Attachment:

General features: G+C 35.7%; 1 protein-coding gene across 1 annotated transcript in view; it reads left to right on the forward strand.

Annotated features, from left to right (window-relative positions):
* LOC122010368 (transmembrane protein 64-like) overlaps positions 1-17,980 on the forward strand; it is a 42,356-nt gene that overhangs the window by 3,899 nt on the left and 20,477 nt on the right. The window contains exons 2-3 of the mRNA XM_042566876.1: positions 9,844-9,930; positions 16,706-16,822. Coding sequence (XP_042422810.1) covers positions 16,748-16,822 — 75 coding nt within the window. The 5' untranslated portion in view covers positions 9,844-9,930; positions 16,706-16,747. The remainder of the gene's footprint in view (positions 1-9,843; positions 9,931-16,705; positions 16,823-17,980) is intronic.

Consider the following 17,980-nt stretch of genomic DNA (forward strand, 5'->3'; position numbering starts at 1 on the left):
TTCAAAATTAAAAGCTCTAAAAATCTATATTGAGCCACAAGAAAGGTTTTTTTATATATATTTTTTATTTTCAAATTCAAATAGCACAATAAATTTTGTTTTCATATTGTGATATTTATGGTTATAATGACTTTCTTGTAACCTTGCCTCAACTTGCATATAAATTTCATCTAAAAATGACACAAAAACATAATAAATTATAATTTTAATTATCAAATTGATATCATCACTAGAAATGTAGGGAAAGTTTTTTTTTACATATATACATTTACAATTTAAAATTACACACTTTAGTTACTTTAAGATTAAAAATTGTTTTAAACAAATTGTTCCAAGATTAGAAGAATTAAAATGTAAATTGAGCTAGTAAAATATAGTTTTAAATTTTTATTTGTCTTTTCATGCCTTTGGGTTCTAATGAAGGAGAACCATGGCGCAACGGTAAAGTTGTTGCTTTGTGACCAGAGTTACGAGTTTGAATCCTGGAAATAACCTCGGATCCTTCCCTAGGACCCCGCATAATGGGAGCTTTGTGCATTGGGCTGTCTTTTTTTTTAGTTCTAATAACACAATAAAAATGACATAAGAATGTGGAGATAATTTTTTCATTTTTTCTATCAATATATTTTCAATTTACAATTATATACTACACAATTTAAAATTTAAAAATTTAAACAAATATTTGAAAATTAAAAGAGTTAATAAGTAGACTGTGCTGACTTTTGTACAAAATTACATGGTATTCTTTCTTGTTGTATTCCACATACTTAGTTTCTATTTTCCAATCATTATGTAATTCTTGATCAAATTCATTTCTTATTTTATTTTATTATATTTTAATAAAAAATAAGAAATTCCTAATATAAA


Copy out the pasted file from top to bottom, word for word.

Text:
General features: G+C 35.7%; 1 protein-coding gene across 1 annotated transcript in view; it reads left to right on the forward strand.

Annotated features, from left to right (window-relative positions):
* LOC122010368 (transmembrane protein 64-like) overlaps positions 1-17,980 on the forward strand; it is a 42,356-nt gene that overhangs the window by 3,899 nt on the left and 20,477 nt on the right. The window contains exons 2-3 of the mRNA XM_042566876.1: positions 9,844-9,930; positions 16,706-16,822. Coding sequence (XP_042422810.1) covers positions 16,748-16,822 — 75 coding nt within the window. The 5' untranslated portion in view covers positions 9,844-9,930; positions 16,706-16,747. The remainder of the gene's footprint in view (positions 1-9,843; positions 9,931-16,705; positions 16,823-17,980) is intronic.

Consider the following 17,980-nt stretch of genomic DNA (forward strand, 5'->3'; position numbering starts at 1 on the left):
TTCAAAATTAAAAGCTCTAAAAATCTATATTGAGCCACAAGAAAGGTTTTTTTATATATATTTTTTATTTTCAAATTCAAATAGCACAATAAATTTTGTTTTCATATTGTGATATTTATGGTTATAATGACTTTCTTGTAACCTTGCCTCAACTTGCATATAAATTTCATCTAAAAATGACACAAAAACATAATAAATTATAATTTTAATTATCAAATTGATATCATCACTAGAAATGTAGGGAAAGTTTTTTTTTACATATATACATTTACAATTTAAAATTACACACTTTAGTTACTTTAAGATTAAAAATTGTTTTAAACAAATTGTTCCAAGATTAGAAGAATTAAAATGTAAATTGAGCTAGTAAAATATAGTTTTAAATTTTTATTTGTCTTTTCATGCCTTTGGGTTCTAATGAAGGAGAACCATGGCGCAACGGTAAAGTTGTTGCTTTGTGACCAGAGTTACGAGTTTGAATCCTGGAAATAACCTCGGATCCTTCCCTAGGACCCCGCATAATGGGAGCTTTGTGCATTGGGCTGTCTTTTTTTTTAGTTCTAATAACACAATAAAAATGACATAAGAATGTGGAGATAATTTTTTCATTTTTTCTATCAATATATTTTCAATTTACAATTATATACTACACAATTTAAAATTTAAAAATTTAAACAAATATTTGAAAATTAAAAGAGTTAATAAGTAGACTGTGCTGACTTTTGTACAAAATTACATGGTATTCTTTCTTGTTGTATTCCACATACTTAGTTTCTATTTTCCAATCATTATGTAATTCTTGATCAAATTCATTTCTTATTTTATTTTATTATATTTTAATAAAAAATAAGAAATTCCTAATATAAA